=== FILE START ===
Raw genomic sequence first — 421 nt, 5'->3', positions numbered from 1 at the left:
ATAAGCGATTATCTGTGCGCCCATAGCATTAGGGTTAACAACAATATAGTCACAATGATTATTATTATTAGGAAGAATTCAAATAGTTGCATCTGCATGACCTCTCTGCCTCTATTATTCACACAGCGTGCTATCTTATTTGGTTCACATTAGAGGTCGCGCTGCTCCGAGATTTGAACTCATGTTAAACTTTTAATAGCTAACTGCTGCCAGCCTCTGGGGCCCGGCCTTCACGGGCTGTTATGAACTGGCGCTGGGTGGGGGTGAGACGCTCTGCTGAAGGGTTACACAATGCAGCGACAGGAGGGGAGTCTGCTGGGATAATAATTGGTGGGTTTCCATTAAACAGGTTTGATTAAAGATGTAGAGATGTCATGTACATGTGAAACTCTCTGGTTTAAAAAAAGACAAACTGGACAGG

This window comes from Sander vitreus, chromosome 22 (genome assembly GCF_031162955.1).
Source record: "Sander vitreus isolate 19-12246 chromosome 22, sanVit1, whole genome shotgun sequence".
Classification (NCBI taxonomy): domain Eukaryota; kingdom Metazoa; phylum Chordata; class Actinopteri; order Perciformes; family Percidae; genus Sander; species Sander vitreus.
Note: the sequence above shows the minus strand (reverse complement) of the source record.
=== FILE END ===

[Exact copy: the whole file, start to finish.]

Raw genomic sequence first — 421 nt, 5'->3', positions numbered from 1 at the left:
ATAAGCGATTATCTGTGCGCCCATAGCATTAGGGTTAACAACAATATAGTCACAATGATTATTATTATTAGGAAGAATTCAAATAGTTGCATCTGCATGACCTCTCTGCCTCTATTATTCACACAGCGTGCTATCTTATTTGGTTCACATTAGAGGTCGCGCTGCTCCGAGATTTGAACTCATGTTAAACTTTTAATAGCTAACTGCTGCCAGCCTCTGGGGCCCGGCCTTCACGGGCTGTTATGAACTGGCGCTGGGTGGGGGTGAGACGCTCTGCTGAAGGGTTACACAATGCAGCGACAGGAGGGGAGTCTGCTGGGATAATAATTGGTGGGTTTCCATTAAACAGGTTTGATTAAAGATGTAGAGATGTCATGTACATGTGAAACTCTCTGGTTTAAAAAAAGACAAACTGGACAGG

This window comes from Sander vitreus, chromosome 22 (genome assembly GCF_031162955.1).
Source record: "Sander vitreus isolate 19-12246 chromosome 22, sanVit1, whole genome shotgun sequence".
Classification (NCBI taxonomy): domain Eukaryota; kingdom Metazoa; phylum Chordata; class Actinopteri; order Perciformes; family Percidae; genus Sander; species Sander vitreus.
Note: the sequence above shows the minus strand (reverse complement) of the source record.